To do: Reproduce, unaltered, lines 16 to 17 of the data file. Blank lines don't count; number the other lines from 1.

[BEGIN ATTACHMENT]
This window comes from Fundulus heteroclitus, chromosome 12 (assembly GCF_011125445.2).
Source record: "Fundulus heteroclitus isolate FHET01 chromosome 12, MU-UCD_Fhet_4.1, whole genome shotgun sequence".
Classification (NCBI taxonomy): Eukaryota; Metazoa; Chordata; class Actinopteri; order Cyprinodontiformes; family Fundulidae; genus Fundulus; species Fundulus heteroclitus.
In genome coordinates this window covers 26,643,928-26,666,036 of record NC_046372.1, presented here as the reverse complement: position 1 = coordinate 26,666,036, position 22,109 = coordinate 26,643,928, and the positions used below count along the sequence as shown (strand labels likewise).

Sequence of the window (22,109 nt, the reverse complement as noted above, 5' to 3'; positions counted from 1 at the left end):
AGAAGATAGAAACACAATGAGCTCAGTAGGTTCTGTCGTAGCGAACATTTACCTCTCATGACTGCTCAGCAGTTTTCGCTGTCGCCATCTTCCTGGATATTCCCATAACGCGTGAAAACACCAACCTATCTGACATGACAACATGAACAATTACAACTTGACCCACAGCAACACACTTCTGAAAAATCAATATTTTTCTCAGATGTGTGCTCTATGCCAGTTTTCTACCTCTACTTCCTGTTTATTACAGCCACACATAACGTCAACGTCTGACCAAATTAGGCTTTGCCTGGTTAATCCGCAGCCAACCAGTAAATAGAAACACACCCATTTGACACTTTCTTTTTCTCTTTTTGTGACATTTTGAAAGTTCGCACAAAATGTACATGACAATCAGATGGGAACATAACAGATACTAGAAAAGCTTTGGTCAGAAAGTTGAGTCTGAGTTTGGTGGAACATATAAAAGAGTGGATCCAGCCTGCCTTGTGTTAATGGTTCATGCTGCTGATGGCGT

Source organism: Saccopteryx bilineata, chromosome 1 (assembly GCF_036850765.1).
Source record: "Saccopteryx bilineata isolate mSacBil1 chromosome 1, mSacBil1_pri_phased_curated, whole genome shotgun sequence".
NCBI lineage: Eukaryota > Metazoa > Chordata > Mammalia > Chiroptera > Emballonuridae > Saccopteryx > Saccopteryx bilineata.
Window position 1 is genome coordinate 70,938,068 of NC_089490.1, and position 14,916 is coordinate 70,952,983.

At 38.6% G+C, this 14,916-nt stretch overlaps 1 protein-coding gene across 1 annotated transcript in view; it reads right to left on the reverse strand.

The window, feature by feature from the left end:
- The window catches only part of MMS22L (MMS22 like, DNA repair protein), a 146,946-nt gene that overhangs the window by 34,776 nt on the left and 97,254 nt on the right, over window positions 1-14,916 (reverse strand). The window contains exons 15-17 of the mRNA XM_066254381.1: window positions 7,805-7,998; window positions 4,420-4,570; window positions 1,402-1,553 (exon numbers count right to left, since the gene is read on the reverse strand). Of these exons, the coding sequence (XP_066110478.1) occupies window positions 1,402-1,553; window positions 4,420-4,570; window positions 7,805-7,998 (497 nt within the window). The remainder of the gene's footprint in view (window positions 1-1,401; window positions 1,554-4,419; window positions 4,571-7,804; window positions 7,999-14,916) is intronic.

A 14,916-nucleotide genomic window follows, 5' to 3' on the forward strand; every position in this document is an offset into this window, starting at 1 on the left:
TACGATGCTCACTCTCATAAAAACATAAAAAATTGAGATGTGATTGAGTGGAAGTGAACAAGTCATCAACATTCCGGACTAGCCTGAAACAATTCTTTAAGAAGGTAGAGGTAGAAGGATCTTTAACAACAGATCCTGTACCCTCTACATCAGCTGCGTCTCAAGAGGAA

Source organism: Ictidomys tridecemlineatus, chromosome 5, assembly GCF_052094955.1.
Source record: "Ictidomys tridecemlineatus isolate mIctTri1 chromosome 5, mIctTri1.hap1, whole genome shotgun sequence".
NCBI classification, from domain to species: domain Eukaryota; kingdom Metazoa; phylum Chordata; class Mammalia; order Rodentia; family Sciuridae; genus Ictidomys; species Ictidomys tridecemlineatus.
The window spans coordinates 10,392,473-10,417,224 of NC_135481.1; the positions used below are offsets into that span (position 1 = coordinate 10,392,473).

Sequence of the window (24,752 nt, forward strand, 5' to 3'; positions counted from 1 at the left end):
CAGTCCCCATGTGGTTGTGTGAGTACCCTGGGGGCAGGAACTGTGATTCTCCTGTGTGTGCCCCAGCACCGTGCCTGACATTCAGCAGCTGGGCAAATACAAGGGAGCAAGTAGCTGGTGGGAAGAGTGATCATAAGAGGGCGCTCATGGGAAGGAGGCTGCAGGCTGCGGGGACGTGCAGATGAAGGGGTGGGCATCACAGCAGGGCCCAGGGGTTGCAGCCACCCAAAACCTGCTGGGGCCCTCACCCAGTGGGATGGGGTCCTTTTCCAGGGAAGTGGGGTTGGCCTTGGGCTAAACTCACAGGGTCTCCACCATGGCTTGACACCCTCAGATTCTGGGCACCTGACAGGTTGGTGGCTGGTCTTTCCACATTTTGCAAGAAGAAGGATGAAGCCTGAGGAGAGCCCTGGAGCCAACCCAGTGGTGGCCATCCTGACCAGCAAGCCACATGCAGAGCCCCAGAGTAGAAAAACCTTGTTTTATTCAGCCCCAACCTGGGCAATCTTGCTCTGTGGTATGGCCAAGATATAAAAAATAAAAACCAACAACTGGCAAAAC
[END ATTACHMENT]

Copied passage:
Source organism: Ictidomys tridecemlineatus, chromosome 5, assembly GCF_052094955.1.
Source record: "Ictidomys tridecemlineatus isolate mIctTri1 chromosome 5, mIctTri1.hap1, whole genome shotgun sequence".